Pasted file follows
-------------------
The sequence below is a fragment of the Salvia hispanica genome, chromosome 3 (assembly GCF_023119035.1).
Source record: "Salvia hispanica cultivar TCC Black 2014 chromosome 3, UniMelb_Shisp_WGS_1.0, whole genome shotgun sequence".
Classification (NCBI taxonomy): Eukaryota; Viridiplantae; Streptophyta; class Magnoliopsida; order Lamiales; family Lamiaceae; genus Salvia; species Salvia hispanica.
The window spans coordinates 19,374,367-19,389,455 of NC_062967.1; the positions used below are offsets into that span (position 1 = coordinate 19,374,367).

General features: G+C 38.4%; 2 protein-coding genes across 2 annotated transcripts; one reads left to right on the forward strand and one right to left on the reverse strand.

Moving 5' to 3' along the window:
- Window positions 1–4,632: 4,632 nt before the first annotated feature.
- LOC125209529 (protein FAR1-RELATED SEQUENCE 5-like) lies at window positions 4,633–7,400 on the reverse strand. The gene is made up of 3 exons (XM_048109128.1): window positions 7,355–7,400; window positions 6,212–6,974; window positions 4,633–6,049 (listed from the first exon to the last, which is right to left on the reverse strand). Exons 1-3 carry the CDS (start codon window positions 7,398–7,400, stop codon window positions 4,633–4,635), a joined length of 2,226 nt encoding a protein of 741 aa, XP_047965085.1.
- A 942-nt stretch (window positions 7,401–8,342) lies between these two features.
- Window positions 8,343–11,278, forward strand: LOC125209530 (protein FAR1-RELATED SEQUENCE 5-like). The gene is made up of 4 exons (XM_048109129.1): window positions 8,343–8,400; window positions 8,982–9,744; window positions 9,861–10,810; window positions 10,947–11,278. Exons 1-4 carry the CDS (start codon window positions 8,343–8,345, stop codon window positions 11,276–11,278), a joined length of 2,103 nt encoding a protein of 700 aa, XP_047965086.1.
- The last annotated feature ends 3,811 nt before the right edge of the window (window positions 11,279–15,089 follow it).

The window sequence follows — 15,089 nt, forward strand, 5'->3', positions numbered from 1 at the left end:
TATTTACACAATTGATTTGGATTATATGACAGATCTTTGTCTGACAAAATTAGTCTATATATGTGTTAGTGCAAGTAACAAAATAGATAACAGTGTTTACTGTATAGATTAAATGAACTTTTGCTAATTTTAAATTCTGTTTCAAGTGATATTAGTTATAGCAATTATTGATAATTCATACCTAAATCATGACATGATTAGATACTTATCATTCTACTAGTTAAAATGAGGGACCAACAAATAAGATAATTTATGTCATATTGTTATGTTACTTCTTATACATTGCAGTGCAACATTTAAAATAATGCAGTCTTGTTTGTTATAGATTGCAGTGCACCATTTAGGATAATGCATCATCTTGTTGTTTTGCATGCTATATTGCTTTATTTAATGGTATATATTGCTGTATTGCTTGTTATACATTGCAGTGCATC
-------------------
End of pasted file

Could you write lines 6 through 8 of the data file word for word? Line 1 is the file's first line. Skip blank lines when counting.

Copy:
Moving 5' to 3' along the window:
- Window positions 1–4,632: 4,632 nt before the first annotated feature.
- LOC125209529 (protein FAR1-RELATED SEQUENCE 5-like) lies at window positions 4,633–7,400 on the reverse strand. The gene is made up of 3 exons (XM_048109128.1): window positions 7,355–7,400; window positions 6,212–6,974; window positions 4,633–6,049 (listed from the first exon to the last, which is right to left on the reverse strand). Exons 1-3 carry the CDS (start codon window positions 7,398–7,400, stop codon window positions 4,633–4,635), a joined length of 2,226 nt encoding a protein of 741 aa, XP_047965085.1.